It's Fall. Are You Ready for Stewardship?

It’s Fall. Are You Ready for Stewardship?

  Time to play in the leaves! Photo by Scott Webb on Unsplash

Can you feel it? It was that slight shiver that went up your spine this morning. And it struck you – it’s time for flannel sheets. Time for the heavy sweater; time to get the wooly slippers out; time for a mug of hot apple cider. And for me, it’s time for season 2 of “This is Us” (and time to buy Kleenex). Yep, summer is just about gone. And with the passing of yet another summer into fall, it also means for many of you that stewardship month is just around the corner.
Hopefully when your congregation hears the words “stewardship,” “giving,” and especially “money” they do not recoil as if you just let out a tirade of swear words straight from the pulpit. That’s because, over the course of the year,

a. you have talked about giving,
b. your congregation knows what their offering supports, and
c. they recognize money is a spiritual issue because you’ve preached about it.

That said, for some churches, it is time to specifically focus on stewardship. There are dozens and dozens of stewardship programs for you to review and use. Most of them are just fine – and most are prescribed to the letter of the law (I’m looking at you Herb Miller and your Consecration Sunday program). If these programs are of use to you, that’s fabulous.
But no matter what program you use, there are some things that should be in place before you even get started. Rev. Ken Sloane, Director of Stewardship and Connectional Ministries for the United Methodist Church’s Discipleship Ministries, has laid out “5 Key Elements in Successful Stewardship Strategies.” These are topics that you can bring up throughout the year or include in your stewardship month:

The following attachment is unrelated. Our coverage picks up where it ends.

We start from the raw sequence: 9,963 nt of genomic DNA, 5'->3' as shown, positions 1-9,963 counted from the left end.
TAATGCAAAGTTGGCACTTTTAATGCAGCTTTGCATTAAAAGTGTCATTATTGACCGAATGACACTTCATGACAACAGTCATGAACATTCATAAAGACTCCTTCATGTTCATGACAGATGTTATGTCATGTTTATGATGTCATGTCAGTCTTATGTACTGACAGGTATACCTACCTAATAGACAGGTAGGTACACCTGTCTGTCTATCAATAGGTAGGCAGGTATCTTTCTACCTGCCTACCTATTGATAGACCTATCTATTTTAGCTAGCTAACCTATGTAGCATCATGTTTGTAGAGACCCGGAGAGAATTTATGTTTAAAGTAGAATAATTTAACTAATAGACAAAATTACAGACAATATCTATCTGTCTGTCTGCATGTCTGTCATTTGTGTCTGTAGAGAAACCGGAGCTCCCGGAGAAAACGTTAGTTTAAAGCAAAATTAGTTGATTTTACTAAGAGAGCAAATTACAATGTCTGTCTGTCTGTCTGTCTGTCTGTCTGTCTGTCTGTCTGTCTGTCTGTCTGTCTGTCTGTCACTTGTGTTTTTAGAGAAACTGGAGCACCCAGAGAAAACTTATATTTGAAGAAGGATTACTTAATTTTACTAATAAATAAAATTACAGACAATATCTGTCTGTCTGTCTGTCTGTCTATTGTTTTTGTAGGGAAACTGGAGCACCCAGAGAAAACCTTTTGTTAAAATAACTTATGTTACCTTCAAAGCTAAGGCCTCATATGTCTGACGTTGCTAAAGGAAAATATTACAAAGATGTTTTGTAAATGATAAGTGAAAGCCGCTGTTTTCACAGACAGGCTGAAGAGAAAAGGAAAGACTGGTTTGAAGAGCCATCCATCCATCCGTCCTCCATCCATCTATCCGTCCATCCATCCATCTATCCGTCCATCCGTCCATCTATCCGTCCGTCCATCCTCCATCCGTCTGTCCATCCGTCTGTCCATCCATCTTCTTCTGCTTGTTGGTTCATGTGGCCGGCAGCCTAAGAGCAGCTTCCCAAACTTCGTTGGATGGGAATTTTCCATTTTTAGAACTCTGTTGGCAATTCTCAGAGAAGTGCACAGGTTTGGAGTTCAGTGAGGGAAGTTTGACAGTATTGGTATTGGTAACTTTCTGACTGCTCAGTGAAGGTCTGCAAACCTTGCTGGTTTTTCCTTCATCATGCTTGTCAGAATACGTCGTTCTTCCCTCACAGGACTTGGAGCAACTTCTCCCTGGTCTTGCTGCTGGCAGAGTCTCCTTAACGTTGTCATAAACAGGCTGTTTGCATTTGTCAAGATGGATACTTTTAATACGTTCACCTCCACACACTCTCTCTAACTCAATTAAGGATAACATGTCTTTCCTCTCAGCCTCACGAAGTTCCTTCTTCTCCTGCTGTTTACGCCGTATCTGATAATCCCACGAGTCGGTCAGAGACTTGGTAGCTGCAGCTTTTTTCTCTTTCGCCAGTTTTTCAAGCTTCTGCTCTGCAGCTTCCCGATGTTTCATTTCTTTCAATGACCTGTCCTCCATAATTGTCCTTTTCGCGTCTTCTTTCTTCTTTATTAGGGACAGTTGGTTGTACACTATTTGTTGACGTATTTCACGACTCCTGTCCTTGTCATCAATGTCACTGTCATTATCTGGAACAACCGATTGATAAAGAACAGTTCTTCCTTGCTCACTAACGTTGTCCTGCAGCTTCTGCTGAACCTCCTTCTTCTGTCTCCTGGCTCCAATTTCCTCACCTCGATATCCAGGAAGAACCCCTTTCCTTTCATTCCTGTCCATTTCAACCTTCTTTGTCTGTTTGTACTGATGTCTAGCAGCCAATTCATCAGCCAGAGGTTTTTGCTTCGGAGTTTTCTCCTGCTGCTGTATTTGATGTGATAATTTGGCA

1. Self-Examination – What is your and your congregation’s relationship with money? Do you, do they live a life of abundance or scarcity?
2. First Fruits – Who should be the first to receive your money (hint: read Leviticus 23:9-14)?
3. Personal Witness – Are people in your congregation (other than you) telling stories of how giving has impacted them and others?
4. Church Mission – Do people know why your congregation exists?
5. High Expectations – What does it mean to be a part of your faith community? Have you set some basic expectations of what membership or belonging means?
Read the full article here.
I would add that there are three other key components to a successful stewardship strategy:
Joy and a little more
Yes…giving is serious business but it’s also a sign of life. And our lives, for the most part, should be expressions of joy. Joy must be at the core of why we give because all the gifts we have – time, talents, and treasure are to be returned to the One who has given us life. It’s that humbling and thrilling all at the same time.
So get your pot of soup on, sit by the fire (if you don’t have a fireplace pull up a rocking chair and watch this), and spend time reflecting on why you feel joy in giving your financial gifts to God. It’ll definitely warm your pea-pickin’ heart in no time.
Cesie Delve Scheuermann (pronounced “CC Delv Sherman,” yes, really) is a consultant in stewardship, development, and grant writing. Over the past fifteen years, while working as a volunteer and part-time consultant, she helped raise over three million dollars for numerous non-profit organizations. She thinks it’s time to make some pumpkin bread. Mmmm, pumpkin bread. She was the Oregon-Idaho Annual Conference Lay Leader from 2008-2012. Her position with the Conference is funded through a generous grant from the Collins Foundation. She is available to consult with churches. You can reach her at inspiringgenerosity@gmail.com or on Facebook at https://www.facebook.com/inspiringgenerosity.
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Cesie Delve Scheuermann
Cesie Delve Scheuermann is consultant in grant writing and stewardship/development working with the Conference. From 2008-12 she was the Conference Lay Leader for the Oregon-Idaho Annual Conference.